» Len Cullum in Seattle, Wash.
Neatly lined up along the walls of Len Cullum’s
1,500-square-foot north Seattle workshop are
handmade Japanese chisels, saws, and planes.
In a building rumored to have once been
a shark oil processing plant, Cullum, 42,
creates Japanese-style shoji doors and
windows, garden structures, and furniture.
Cullum constructs these pieces using
traditional joinery, a specialty where it’s crucial
to be precise and to understand the temperamental qualities of wood because there aren’t
any metal fasteners to hold together poorly
measured or cut pieces. Port-Orford-cedar is
his favorite wood to work with. “It planes to an
amazing sheen and it smells great,” he says.
His philosophy dovetails with his work.
“I’ve long felt that life is largely about making connections. When connecting two ideas
or people (or pieces of wood), not only is the
fit important, but also the type of connection,” Cullum muses. “Some things benefit
more from a flexible, freer connection, some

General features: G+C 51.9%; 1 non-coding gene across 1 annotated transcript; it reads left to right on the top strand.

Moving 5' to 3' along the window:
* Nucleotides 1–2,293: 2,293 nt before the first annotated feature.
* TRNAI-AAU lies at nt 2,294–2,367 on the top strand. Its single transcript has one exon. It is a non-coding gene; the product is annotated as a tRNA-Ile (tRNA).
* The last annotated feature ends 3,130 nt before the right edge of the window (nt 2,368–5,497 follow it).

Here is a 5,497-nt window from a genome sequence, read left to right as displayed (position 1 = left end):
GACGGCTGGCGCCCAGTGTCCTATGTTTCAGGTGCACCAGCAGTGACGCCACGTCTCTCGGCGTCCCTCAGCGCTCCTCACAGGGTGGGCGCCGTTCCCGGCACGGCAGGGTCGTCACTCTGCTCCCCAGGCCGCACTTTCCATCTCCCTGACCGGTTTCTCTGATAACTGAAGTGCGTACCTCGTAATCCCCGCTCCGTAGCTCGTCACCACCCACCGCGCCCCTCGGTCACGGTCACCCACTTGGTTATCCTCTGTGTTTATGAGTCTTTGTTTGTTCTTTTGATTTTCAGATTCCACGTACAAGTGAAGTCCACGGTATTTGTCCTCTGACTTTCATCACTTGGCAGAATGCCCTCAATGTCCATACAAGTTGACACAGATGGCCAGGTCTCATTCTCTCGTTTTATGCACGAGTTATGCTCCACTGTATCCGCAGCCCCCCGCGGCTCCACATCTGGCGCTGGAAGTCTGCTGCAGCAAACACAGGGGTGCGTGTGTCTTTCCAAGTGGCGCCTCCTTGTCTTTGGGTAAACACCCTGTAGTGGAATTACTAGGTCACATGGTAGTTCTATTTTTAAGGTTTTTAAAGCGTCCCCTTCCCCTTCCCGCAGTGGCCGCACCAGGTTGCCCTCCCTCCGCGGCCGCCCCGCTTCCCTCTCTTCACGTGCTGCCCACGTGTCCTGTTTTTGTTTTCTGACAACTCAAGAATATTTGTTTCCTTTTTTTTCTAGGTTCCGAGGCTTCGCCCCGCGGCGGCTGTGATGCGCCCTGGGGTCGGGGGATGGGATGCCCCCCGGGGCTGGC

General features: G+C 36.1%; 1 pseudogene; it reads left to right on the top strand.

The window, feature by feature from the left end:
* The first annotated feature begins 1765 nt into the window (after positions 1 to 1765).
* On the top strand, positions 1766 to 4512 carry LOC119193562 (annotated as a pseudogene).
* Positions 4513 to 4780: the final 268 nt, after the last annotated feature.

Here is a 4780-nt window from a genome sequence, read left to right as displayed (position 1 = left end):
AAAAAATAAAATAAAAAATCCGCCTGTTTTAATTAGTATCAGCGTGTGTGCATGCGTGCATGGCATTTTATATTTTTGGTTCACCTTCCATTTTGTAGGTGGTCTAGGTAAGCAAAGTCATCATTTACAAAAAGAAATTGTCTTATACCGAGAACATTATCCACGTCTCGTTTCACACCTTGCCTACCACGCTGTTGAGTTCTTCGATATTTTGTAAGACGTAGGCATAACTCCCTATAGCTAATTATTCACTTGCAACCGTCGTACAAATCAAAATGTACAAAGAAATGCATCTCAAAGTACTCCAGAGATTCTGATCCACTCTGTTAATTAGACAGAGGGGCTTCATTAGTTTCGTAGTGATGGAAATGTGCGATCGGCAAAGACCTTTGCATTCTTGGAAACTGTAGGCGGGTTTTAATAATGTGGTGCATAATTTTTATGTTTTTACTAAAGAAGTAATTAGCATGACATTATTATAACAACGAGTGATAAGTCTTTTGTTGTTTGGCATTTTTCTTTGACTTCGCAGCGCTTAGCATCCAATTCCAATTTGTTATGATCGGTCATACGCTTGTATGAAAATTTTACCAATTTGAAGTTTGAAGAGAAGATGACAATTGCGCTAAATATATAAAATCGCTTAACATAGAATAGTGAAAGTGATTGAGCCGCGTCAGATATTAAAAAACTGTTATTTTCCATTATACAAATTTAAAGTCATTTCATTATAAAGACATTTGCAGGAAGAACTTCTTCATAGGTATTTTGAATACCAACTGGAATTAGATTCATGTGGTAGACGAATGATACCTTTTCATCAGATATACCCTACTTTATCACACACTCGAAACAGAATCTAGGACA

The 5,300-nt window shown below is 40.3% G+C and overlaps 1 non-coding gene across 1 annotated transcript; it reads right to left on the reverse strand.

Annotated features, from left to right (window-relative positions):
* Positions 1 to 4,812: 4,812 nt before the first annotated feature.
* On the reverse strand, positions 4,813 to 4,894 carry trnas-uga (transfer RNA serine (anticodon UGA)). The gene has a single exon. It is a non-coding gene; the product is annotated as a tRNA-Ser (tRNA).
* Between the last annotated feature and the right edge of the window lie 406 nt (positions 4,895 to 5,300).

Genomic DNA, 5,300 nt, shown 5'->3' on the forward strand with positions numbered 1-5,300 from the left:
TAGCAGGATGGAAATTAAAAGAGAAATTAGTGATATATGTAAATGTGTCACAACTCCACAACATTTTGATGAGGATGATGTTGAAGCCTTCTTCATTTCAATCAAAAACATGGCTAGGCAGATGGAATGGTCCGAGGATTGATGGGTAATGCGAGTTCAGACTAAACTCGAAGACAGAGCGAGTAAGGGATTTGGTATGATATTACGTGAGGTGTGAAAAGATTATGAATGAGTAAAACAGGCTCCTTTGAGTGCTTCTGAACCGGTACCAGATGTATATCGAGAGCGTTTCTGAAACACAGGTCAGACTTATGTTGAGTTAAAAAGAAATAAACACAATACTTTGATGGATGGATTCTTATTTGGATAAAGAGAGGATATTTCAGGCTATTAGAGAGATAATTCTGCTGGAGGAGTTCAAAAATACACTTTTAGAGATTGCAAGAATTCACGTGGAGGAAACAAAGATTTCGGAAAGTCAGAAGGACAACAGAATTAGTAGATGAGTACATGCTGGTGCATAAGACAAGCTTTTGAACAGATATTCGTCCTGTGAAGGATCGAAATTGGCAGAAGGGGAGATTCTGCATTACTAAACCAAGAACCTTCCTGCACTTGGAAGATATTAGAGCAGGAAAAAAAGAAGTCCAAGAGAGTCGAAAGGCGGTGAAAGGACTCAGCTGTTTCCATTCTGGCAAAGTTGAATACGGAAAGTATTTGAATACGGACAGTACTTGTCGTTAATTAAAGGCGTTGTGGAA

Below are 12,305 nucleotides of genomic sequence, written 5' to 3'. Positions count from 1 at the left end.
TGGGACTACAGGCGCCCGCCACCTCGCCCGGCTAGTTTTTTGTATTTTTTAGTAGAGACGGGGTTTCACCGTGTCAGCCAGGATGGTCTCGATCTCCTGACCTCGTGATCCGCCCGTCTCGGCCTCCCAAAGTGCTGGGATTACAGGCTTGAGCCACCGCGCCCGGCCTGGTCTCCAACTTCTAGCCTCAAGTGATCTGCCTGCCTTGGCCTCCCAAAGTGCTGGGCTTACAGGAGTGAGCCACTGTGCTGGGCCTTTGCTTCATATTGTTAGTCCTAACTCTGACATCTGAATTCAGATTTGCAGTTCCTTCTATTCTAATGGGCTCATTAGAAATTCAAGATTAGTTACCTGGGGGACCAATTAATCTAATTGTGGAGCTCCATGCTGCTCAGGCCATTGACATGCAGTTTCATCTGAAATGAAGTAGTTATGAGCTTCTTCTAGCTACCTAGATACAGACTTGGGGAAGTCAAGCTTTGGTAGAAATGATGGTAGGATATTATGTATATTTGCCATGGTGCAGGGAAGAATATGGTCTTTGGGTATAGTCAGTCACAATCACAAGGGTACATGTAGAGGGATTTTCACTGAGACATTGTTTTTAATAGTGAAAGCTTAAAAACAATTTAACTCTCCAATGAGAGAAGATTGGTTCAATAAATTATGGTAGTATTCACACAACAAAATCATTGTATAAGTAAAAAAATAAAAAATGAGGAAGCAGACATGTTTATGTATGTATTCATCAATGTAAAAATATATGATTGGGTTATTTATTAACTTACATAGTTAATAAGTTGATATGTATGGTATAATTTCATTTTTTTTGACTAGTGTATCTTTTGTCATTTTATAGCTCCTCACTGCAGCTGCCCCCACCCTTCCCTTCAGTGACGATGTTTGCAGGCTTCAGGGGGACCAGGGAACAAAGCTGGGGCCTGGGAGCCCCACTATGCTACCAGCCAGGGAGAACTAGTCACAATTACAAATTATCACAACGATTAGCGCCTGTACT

from one tighter and more rigid. But none
survive one that is sloppy or poorly fit.”
Although he uses power tools for the larger
cuts, he prefers handmade hand tools for the
finer details. “Things that are made by hand
have a kind of vibration to them,” he says.
“The little inconsistencies, even ones you
can’t consciously see, give it a life.”
1. Antique Japanese rip saw used to cut
planks from a log.
2. Hand saws.
chisels used for lighter work.
4. Bench chisels,
crane-neck chisels, and shoji-specific chisels.
5. Hollow chisel mortiser to drill square
6. Antique Chinese plane that “takes
shavings as thick as cardboard.”
hand planes, which are pulled instead of
8. Japanese hammers used to drive
chisels, adjust planes, and tap joints.
9. Cabinetmaker’s bench.
10. Parks band saw.
186 Make: Volume 16